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NEW Allow arguments to be passed to allowed_action checkers

This allows arguments to be passed along in an $allowed_actions deceleration of
the form 'action' => '->method' in the same way that arguments can be passed to
extension constructors when adding them using $extensions or
Object::add_extension.

I.e. 'action' => '->checkerMethod(false, 7, 2, "yesterday") would call the
checkerMethod method with the boolean false the numbers 7 and 2 and  the string
"yesterday" as its arguments.
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1 parent f1c021f commit f1db583fb4f8dbe67cb4fc33103edecd0cfbe530 @simonwelsh simonwelsh committed Jul 23, 2012
Showing with 65 additions and 1 deletion.
  1. +2 −1 control/RequestHandler.php
  2. +42 −0 docs/en/topics/controller.md
  3. +21 −0 tests/control/RequestHandlingTest.php
@@ -283,7 +283,8 @@ function checkAccessAction($action) {
return true;
} elseif(substr($test, 0, 2) == '->') {
// Case 2: Determined by custom method with "->" prefix
- return $this->{substr($test, 2)}();
+ list($method, $arguments) = Object::parse_class_spec(substr($test, 2));
+ return call_user_func_array(array($this, $method), $arguments);
} else {
// Case 3: Value is a permission code to check the current member against
return Permission::check($test);
@@ -113,6 +113,48 @@ will are assumed to be relative to the site-root.
The `redirect()` method takes an optional HTTP status code,
either `301` for permanent redirects, or `302` for temporary redirects (default).
+## Access control
+
+You can also limit access to actions on a controller using the static `$allowed_actions` array. This allows you to always allow an action, or restrict it to a specific permission or to call a method that checks if the action is allowed.
+
+For example, the default `Controller::$allowed_actions` is
+ static $allowed_actions = array(
+ 'handleAction',
+ 'handleIndex',
+ );
+which allows the `handleAction` and `handleIndex` methods to be called via a URL.
+
+To allow any action on your controller to be called you can either leave your `$allowed_actions` array empty or not have one at all. This is the default behaviour, however it is not recommended as it allows anything on your controller to be called via a URL, including view-specific methods.
+
+The recommended approach is to explicitly state the actions that can be called via a URL. Any action not in the `$allowed_actions` array, excluding the default `index` method, is then unable to be called.
+
+To always allow an action to be called, you can either add the name of the action to the array or add a value of `true` to the array, using the name of the method as its index. For example
+ static $allowed_actions = array(
+ 'MyAwesomeAction',
+ 'MyOtherAction' => true
+ );
+
+
+To require that the current user has a certain permission before being allowed to call an action you add the action to the array as an index with the value being the permission code that user must have. For example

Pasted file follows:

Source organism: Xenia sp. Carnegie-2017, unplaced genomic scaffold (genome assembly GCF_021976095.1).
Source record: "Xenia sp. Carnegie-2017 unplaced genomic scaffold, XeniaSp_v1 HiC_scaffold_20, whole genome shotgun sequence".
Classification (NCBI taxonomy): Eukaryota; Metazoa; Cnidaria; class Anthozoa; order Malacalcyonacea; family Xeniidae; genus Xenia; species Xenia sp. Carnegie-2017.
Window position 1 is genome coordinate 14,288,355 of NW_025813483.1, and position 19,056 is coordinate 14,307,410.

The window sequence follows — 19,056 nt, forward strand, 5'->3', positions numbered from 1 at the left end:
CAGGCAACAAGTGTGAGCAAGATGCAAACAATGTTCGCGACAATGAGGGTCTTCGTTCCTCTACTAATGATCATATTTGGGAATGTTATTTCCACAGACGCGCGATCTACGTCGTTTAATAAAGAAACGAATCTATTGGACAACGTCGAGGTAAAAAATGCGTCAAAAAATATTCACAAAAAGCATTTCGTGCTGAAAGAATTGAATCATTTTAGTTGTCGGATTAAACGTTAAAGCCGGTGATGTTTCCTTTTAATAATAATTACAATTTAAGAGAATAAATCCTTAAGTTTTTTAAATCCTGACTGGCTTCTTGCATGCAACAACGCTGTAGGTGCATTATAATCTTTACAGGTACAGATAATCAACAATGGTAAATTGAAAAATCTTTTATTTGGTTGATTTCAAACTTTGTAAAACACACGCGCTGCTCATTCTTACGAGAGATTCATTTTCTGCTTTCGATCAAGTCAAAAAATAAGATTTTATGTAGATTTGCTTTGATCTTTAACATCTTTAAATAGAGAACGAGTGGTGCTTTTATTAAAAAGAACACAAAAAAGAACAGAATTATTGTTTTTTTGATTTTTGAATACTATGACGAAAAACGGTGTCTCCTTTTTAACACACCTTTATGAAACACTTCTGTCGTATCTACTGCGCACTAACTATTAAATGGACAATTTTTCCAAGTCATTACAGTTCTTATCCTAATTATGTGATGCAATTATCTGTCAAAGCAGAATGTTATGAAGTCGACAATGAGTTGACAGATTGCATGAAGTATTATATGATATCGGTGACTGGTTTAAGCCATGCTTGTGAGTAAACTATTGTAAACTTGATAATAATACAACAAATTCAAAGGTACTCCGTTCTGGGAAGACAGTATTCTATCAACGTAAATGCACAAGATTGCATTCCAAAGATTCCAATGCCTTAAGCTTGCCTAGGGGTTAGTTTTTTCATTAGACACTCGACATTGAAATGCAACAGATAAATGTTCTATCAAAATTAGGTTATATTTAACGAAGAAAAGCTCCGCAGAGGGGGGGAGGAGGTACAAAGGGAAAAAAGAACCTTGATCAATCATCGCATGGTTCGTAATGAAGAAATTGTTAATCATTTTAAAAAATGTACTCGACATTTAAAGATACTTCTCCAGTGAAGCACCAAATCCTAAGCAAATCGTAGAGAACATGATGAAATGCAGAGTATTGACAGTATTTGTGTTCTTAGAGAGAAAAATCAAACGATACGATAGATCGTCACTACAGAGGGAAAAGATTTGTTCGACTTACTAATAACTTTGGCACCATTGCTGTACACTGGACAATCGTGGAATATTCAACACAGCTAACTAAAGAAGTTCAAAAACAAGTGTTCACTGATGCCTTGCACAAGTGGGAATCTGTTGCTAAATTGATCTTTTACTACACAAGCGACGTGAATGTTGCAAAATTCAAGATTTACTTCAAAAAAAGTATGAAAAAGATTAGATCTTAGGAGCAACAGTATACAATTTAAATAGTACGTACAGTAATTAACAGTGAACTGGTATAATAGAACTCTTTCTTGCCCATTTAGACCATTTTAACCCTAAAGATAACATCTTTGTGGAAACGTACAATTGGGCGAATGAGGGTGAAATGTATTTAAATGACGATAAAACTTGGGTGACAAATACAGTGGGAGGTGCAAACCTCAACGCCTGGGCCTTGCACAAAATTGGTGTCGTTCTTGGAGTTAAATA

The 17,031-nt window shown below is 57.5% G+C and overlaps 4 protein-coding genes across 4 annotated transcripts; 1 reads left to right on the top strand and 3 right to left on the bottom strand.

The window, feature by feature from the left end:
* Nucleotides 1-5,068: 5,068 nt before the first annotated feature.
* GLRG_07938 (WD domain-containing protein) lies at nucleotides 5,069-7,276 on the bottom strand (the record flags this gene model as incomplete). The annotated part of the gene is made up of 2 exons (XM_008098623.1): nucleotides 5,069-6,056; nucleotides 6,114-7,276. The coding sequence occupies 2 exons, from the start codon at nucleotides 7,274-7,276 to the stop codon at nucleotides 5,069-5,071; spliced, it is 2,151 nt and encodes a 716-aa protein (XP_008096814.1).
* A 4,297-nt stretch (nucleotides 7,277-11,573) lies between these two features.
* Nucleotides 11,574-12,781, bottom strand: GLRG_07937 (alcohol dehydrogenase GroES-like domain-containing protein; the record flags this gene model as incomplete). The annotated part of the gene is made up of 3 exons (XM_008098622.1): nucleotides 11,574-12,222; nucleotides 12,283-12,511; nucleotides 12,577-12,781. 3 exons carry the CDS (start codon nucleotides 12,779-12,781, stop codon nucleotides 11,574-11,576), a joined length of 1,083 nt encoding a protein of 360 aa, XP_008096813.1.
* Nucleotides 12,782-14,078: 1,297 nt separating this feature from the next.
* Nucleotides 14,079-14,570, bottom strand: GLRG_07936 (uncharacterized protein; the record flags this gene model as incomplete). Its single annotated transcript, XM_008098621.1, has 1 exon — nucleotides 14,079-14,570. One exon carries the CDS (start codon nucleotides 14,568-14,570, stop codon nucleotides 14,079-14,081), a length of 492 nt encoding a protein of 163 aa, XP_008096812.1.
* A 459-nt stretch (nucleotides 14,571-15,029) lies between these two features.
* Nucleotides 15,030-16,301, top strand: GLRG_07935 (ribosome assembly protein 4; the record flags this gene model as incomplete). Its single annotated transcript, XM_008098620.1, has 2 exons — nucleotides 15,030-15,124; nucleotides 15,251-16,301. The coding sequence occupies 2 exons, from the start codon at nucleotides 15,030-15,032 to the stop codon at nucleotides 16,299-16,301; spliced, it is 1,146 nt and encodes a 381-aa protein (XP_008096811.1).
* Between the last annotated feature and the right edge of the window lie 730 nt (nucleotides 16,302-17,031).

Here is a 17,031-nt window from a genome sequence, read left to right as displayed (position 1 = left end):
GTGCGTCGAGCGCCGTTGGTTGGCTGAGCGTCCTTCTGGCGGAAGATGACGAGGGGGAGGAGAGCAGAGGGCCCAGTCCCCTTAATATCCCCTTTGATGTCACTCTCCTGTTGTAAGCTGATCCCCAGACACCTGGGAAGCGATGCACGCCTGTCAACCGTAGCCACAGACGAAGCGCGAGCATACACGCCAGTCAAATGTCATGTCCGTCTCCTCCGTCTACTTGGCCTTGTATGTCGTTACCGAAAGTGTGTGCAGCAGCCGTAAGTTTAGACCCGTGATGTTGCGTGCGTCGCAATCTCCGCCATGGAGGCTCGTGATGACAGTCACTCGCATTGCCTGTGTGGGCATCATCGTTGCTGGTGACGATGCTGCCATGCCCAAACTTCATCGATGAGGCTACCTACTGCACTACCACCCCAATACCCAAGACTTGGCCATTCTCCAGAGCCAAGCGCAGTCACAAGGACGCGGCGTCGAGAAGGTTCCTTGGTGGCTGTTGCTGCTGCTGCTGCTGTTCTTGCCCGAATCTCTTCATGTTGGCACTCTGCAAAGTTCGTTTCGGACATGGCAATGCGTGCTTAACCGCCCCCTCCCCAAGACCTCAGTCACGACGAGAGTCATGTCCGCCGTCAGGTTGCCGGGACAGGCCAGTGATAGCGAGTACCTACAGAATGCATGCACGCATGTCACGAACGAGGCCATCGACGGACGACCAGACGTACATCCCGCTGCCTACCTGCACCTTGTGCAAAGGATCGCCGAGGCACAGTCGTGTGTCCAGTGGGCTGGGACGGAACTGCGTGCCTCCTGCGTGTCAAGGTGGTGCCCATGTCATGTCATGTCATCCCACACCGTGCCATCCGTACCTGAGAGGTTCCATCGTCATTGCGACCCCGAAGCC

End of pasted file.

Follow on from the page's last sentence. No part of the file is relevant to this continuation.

+ static $allowed_actions = array(
+ 'MyAwesomeAction',
+ 'MyOtherAction' => true,
+ 'MyLimitedAction' => 'CMS_ACCESS_CMSMain',
+ 'MyAdminAction' => 'ADMIN'
+ );
+
+If neither of these are enough to decide if an action should be called, you can have the check use a method. The method must be on the controller class and return true if the action is allowed or false if it isn't. To do this add the action to the array as an index with the value being the name of the method to called preceded by '->'. You are able to pass static arguments to the method in much the same way as you can with extensions. Strings are enclosed in quotes, numeric values are written as numbers and true and false are written as true and false. For example
+ static $allowed_actions = array(
+ 'MyAwesomeAction',
+ 'MyOtherAction' => true,
+ 'MyLimitedAction' => 'CMS_ACCESS_CMSMain',
+ 'MyAdminAction' => 'ADMIN',
+ 'MyRestrictedAction' => '->myCheckerMethod("MyRestrictedAction", false, 42)',
+ 'MyLessRestrictedAction' => '->myCheckerMethod'
+ );
+
+In this example, `MyAwesomeAction` and `MyOtherAction` are always allowed, `MyLimitedAction` requires access to the CMS for the current user and `MyAdminAction` requires the current user to be an admin. `MyRestrictedAction` calls the method `myCheckerMethod`, passing in the string "MyRestrictedAction", the boolean false and the number 42. `MyLessRestrictedAction` simply calls the method `myCheckerMethod` with no arguments.
+
## API Documentation
`[api:Controller]`
@@ -126,6 +126,13 @@ function testDisallowedExtendedActions() {
$response = Director::test("RequestHandlingTest_AllowedController/extendedMethod");
$this->assertEquals("extendedMethod", $response->getBody());
+ /* This action has been blocked by an argument to a method */
+ $response = Director::test('RequestHandlingTest_AllowedController/blockMethod');
+ $this->assertEquals(403, $response->getStatusCode());
+
+ /* Whereas this one has been allowed by a method without an argument */
+ $response = Director::test('RequestHandlingTest_AllowedController/allowMethod');
+ $this->assertEquals('allowMethod', $response->getBody());
}
public function testHTTPException() {
@@ -411,6 +418,8 @@ class RequestHandlingTest_AllowedController extends Controller implements TestOn
static $allowed_actions = array(
'failoverMethod', // part of the failover object
'extendedMethod', // part of the RequestHandlingTest_ControllerExtension object
+ 'blockMethod' => '->provideAccess(false)',
+ 'allowMethod' => '->provideAccess',
);
static $extensions = array(
@@ -426,6 +435,18 @@ function __construct() {
function index($request) {
return "This is the controller";
}
+
+ function provideAccess($access = true) {
+ return $access;
+ }
+
+ function blockMethod($request) {
+ return 'blockMethod';
+ }
+
+ function allowMethod($request) {
+ return 'allowMethod';
+ }
}
/**

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